The Triple R film criticism radio show/podcast Plato’s Cave presented the favourite films of 2017 as chosen by Hi4H alum Thomas Caldwell, Cerise Howard, Alexandra Heller-Nicholas and Emma Westwood.
Garth Franklin made a short video montage of his best films of the year for his website Dark Horizons.
Maria Lewis filmed her own video rundown of her picks for the top ten films of the year, released on her YouTube channel.
SOPHIE, ROCHELLE AND LEE LOOK BACK ON HYPHENATES IN 2017
Top five Hi4H film discoveries (that you hadn’t seen before)?
Sophie: I want to squeeze in a late 2016 pick, because (weirdly) I lean Lean: The Sound Barrier, a 1952 frippery about airplane manufacture, has really stayed with me, for its perfect encapsulation of the assertion of a post-war Englishness resealing around the disturbance of WWII. Call it Brexit nostalgia goggles for the time that the UK had an industry of any sort, but the verve of what could really have just been an industrial training film has lingered and charmed.
Things Behind the Sun (2001), Allison Anders’ most devastating film. I thought I’d seen all of Anders, being a huge fan, but this one – starring Kim Dickens, whose gallery of TV vulnerable tough gals (Deadwood, Treme) had already endeared her to me – seared my eyelids off. It’s extraordinary. If there were ever a film that should be revived as part of the “#metoo” moment, it’s this drama about truth and reconciliation after rape. Double bill it with Ida Lupino’s Outrage (1950) to realise that women have been telling the truth about sexual violence since long before Taylor Swift…
Loaching for January really set the tone for the Trump/Brexitageddon. One we didn’t talk about too much on the podcast but has really stayed with me is Hidden Agenda (1990), not that this year has made me paranoid or anything. Not only does it have the most raffle-in-a-hat cast of all time (Brad Dourif AND Mai Zetterling?! Cult heaven), but it’s dogged determination to uncover one small truth that stands in for the larger corruption of British imperialism just seems to fit 2017. We need more filmmaking like it. Plus I’d already seen my other fave, the sweeter-natured Carla’s Song, a few times…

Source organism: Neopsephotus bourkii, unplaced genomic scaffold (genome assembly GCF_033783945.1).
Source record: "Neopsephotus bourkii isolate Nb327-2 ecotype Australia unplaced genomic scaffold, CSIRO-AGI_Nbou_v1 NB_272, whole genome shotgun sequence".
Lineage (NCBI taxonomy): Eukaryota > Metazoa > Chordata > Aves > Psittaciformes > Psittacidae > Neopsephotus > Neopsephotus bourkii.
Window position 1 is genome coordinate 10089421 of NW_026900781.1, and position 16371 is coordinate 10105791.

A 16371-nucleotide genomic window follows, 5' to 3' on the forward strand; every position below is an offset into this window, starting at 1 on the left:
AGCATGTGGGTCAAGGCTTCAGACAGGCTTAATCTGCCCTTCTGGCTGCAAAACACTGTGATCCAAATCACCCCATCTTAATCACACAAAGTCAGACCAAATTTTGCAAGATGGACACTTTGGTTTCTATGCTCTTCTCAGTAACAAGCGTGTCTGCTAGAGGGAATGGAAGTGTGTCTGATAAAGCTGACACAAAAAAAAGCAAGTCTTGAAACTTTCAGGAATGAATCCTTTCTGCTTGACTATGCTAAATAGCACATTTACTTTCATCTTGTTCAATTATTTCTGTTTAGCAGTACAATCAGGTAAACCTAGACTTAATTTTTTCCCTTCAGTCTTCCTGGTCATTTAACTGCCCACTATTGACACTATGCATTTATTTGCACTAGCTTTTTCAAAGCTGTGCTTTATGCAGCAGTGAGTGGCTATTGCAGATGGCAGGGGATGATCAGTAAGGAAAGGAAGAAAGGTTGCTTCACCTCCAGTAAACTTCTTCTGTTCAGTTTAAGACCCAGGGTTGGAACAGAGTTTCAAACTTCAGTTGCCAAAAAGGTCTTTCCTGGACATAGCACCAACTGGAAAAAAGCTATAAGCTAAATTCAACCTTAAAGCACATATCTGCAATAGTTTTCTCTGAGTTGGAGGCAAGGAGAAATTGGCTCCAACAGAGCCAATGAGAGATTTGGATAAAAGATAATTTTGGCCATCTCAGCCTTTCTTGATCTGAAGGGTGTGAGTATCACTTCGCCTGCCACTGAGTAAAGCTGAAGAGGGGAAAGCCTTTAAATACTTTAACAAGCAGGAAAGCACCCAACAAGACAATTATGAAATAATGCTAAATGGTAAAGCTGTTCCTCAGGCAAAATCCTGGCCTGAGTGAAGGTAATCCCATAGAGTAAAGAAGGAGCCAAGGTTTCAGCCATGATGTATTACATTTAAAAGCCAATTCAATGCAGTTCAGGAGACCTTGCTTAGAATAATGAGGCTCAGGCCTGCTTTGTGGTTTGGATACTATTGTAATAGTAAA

Props to brilliant critic Tina Hassannia for introducing us to Asghar Farhadi’s pre-About Elly films, especially the twisty Fireworks Wednesday (2006), with its exquisite glass elevator shot and star-making turn by to-be-regular Farhadi performer Taraneh Alidoosti as impressionistic cleaner Rouhi, who becomes an awkward go-between for a warring couple, while pursuing her own romantic dreams. It was a great precursor screening for The Salesman, in which Farhadi similarly leads us into the intimate spaces of the Tehrani middle-class as they rub up against the lives of workers.
The whole existence of Everett de Roche had not really established itself in my mind, despite having seen Not Quite Hollywood, so June was a generally bewildering deep dive into a whole film culture and practice that reminded me just how little I know about cinema, and how many hidden treats remain in local indie film cultures.
- Mad Max (George Miller, 1979) – Believe it or not, I’d never watched this all the way through before.
- Knife in the Water (Roman Polanski, 1962)
- We Won’t Grow Old Together (Maurice Pialat, 1972)
- Rocky (Sylvester Stallone, 1976)
- Rambo: First Blood (Ted Kotcheff, 1982)
Lee: I’m going to try to keep to one-film-per-filmmaker, which may be tricky given there were a lot of filmmakers this year whose stuff I was already pretty familiar with. I definitely would have included some Asghar Farhadi, Wes Anderson and Jean-Pierre Jeunet if I wasn’t already a fan. Nonetheless, here are my five best brand-new-for-me discoveries:
Kes (Ken Loach, 1969)
Things Behind the Sun (Allison Anders, 2001)
Road Games (Everett De Roche, 1981)
Rocky (Sylvester Stallone, 1976)
Under the Sun of Satan (Maurice Pialat, 1987)
(And yes, due to the format of the show, I felt like conferring authorship upon the artist whose career we examined, which is not always the director. Don’t @ me.)
These are the titles that stuck with the most this year, the works I couldn’t shake. I don’t think Things Behind the Sun is necessarily my favourite Allison Anders film (what up, Grace of My Heart), but it’s the one that I’ve thought about the most since seeing it. I can’t get it out of my head.
Which new filmmakers to emerge in 2017 are you most excited about?